You’ve found your contract manufacturer! YAY!
But that manufacturer is only as good as its weakest link. It’s up to you to know all about the companies supplying your manufacturer. It’s time for supplier evaluations, and we've got a list of questions for a supplier evaluation checklist.
Your manufacturer should send an engineer and quality manager to visit suppliers for 1 to 2 days with a comprehensive supplier evaluation checklist in hand. Maybe you want to go, too. That's fine, but remember that's why you hired a contract manufacturer. And if the suppliers are overseas, unless they are native speakers, the evaluators making the trip need to hire a translator in advance to make sure that there are no misunderstandings due to language.
Supplier Evaluation Checklist Items should include (you will probably think of more questions)
- Types of products manufactured - What do they make? How long have they been in business? What’s the reputation of their product or products?
- Key customers - Who are their customers? What do they think of the company? How long have they worked with the supplier? Have they run into problems? How were the problems solved?
- Range of manufacturing capabilities and capacity - How much can they do for you? Can they grow with you? What types of resources are they looking to add?
- Basic supplier stats - How old are the facilities and machinery? How much land do they own? Are they in a position to buy more? What is their credit rating?
- Employee demographics - How many employees do they have? What are their skill levels? What are the training procedures? What are the turnover rates? What are the employee working conditions?
- Available equipment and equipment maintenance procedures - What equipment is available and are they looking to expand lines? How old is the equipment? What are the maintenance procedures? How often are the lines down?
- Quality - What quality systems, standards or certifications are in place (ISO, UL, Six Sigma)?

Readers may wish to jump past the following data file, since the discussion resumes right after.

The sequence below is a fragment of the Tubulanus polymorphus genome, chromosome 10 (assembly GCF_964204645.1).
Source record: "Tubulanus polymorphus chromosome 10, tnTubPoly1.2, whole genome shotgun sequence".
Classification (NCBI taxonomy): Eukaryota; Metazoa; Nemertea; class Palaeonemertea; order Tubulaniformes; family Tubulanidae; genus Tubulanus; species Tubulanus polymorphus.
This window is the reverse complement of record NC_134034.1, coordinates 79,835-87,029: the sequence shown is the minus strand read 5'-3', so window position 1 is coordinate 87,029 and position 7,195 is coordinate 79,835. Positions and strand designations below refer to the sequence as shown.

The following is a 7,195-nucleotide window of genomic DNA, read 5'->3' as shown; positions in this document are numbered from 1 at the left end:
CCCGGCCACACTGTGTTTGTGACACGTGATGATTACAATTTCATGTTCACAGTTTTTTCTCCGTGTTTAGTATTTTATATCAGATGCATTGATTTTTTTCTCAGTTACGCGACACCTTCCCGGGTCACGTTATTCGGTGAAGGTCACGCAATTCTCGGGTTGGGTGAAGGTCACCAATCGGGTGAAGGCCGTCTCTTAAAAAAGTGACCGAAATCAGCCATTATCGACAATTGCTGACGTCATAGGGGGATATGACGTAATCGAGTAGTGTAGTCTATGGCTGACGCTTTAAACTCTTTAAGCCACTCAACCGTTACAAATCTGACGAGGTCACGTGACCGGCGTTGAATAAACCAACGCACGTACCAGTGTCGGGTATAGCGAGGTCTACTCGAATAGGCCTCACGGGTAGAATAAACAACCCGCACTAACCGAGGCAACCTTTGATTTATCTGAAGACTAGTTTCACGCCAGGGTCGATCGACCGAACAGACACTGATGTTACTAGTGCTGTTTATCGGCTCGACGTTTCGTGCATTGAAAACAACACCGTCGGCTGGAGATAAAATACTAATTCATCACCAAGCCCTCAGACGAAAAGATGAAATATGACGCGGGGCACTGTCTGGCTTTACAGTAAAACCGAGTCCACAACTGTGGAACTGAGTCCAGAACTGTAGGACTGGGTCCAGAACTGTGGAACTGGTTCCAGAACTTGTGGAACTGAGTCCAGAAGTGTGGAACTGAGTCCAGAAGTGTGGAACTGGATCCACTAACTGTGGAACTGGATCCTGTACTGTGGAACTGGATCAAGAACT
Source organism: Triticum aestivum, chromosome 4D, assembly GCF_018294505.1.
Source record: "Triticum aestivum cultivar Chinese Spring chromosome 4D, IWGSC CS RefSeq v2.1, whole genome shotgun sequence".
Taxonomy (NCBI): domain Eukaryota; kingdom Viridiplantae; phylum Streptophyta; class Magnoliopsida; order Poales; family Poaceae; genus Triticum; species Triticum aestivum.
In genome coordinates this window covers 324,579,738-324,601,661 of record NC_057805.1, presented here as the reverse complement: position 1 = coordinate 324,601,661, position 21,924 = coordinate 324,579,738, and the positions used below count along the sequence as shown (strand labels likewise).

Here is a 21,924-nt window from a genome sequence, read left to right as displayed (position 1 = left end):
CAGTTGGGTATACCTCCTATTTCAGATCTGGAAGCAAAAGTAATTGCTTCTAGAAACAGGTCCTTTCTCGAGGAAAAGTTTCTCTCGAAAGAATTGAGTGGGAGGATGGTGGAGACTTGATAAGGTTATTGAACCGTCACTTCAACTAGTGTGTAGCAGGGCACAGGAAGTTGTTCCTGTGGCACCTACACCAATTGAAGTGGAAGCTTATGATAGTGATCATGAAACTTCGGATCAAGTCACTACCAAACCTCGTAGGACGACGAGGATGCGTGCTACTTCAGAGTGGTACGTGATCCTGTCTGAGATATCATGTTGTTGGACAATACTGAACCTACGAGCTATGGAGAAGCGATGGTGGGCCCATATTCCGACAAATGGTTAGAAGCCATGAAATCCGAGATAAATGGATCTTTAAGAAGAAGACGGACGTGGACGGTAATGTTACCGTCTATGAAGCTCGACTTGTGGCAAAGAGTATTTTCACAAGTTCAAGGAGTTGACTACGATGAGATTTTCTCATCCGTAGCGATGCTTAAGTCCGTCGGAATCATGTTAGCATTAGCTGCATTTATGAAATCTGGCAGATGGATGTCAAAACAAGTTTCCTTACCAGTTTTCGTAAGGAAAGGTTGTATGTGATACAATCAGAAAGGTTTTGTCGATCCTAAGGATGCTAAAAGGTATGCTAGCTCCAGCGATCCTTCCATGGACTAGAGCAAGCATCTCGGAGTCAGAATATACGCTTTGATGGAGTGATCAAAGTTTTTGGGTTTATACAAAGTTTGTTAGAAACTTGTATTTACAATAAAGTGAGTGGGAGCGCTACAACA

- Internal policies for worker health and safety - What types of procedures/policies do they have in place to ensure workers are kept safe from injury or from long term health issues from manufacturing processes or materials?
- Communication - How well do they communicate with you? What types of systems/processes do they have in place to facilitate good, timely communication?
Using whatever format you choose, create a form with the criteria above. Assign a grade to each supplier ( 1 - 5/Poor - Excellent/A - E) to create an overall ranking.
On your form, make specific notes of red flags and get answers to those concerns. Don't move forward on that supplier until those questions are answered.
Index ALL your supplier data. Take note of each suppliers strengths (whether it's something you use now or not.) This will give you a quick database of already qualified supplier for future jobs.
IMPORTANT: Existing suppliers should be re-qualified on a regular basis. Make sure this is a standard practice of your manufacturer. Frequency of re-qualification will depend on the category of part and type of supplier, critical or non-critical.
Qualifying suppliers is an incredibly important step in the process of getting your product made. Using an comprehensive evaluation form is a tool that will help you measure and analyze each suppliers potential risk, monitor their capabilities and look for ways to improve your supply chain.